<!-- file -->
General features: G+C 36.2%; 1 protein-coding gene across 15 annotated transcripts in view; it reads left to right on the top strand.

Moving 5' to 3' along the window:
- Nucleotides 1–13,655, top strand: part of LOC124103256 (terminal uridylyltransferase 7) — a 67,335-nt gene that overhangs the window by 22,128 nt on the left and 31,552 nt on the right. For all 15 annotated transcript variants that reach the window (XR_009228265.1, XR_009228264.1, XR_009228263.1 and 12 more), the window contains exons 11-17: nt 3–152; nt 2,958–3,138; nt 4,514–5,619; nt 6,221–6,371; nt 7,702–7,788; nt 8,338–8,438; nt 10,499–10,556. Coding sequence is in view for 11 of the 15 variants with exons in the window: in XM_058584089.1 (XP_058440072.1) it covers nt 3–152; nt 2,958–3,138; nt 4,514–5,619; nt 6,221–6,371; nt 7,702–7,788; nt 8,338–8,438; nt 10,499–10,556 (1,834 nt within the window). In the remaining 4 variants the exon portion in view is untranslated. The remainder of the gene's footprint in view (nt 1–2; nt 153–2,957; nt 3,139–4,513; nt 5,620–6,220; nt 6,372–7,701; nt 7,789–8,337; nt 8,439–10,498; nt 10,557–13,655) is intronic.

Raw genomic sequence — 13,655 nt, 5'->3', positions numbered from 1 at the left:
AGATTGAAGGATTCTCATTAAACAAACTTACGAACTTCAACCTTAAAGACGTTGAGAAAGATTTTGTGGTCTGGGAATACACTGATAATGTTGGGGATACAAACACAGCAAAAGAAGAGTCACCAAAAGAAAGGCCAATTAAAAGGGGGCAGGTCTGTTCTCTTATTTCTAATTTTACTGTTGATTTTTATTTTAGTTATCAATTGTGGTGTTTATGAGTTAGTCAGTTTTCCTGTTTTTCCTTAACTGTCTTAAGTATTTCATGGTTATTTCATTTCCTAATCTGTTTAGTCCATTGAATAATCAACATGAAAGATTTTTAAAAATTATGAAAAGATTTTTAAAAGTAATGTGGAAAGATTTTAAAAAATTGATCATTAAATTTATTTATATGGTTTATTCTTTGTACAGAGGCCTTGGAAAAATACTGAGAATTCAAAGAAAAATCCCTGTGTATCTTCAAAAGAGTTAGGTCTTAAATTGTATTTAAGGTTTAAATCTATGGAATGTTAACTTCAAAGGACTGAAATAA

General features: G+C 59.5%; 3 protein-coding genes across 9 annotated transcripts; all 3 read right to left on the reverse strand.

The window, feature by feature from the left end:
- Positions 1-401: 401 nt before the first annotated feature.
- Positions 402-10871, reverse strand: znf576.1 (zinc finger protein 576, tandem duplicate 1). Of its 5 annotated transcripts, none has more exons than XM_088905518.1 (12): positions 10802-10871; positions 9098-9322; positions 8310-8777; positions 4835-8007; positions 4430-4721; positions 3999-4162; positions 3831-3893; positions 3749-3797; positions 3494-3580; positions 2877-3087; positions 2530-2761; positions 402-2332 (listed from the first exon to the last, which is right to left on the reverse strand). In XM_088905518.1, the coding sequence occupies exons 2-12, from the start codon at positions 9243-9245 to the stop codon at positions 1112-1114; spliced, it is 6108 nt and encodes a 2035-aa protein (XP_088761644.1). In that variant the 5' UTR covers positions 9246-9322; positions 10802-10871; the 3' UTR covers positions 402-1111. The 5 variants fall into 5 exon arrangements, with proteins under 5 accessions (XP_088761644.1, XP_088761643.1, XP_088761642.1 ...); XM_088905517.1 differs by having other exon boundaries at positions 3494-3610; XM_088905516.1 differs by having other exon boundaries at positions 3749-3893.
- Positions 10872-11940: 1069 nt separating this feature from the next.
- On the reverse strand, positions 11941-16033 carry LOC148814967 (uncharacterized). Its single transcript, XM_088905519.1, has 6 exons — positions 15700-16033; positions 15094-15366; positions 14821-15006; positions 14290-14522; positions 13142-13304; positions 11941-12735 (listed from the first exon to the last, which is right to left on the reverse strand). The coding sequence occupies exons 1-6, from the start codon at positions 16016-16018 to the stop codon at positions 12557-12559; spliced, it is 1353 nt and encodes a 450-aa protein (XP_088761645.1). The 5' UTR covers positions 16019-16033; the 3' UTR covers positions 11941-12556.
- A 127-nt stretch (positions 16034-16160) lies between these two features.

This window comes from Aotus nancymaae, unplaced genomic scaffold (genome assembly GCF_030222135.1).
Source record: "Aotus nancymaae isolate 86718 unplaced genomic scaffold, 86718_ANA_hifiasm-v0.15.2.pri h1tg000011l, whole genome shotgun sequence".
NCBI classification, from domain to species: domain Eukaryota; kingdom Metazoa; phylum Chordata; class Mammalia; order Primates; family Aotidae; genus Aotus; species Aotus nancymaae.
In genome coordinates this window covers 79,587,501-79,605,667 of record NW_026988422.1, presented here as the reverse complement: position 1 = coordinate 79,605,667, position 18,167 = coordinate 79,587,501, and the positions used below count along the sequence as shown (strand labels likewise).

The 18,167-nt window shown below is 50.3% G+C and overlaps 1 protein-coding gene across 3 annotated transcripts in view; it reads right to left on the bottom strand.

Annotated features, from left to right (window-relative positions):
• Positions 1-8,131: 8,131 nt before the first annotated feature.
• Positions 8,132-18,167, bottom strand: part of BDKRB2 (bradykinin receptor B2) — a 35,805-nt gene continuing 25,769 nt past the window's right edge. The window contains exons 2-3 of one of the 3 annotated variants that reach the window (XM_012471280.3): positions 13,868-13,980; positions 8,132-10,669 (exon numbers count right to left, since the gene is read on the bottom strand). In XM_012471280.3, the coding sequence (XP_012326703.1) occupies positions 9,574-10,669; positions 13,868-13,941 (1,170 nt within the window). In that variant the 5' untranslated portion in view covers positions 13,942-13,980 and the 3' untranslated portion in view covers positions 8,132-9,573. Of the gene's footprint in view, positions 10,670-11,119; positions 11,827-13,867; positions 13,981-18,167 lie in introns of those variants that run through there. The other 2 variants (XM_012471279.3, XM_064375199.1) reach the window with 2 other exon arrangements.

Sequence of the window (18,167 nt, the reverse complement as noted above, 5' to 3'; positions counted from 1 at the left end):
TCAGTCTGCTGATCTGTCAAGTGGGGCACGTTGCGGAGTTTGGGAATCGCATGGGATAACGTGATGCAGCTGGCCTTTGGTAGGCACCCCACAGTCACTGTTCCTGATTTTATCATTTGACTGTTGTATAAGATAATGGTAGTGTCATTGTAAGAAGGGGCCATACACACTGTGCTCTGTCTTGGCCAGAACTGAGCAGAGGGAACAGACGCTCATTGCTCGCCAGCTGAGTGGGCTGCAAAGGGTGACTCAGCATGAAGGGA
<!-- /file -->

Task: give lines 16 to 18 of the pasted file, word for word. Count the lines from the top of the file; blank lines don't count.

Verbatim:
In genome coordinates this window covers 79,587,501-79,605,667 of record NW_026988422.1, presented here as the reverse complement: position 1 = coordinate 79,605,667, position 18,167 = coordinate 79,587,501, and the positions used below count along the sequence as shown (strand labels likewise).

The 18,167-nt window shown below is 50.3% G+C and overlaps 1 protein-coding gene across 3 annotated transcripts in view; it reads right to left on the bottom strand.

Annotated features, from left to right (window-relative positions):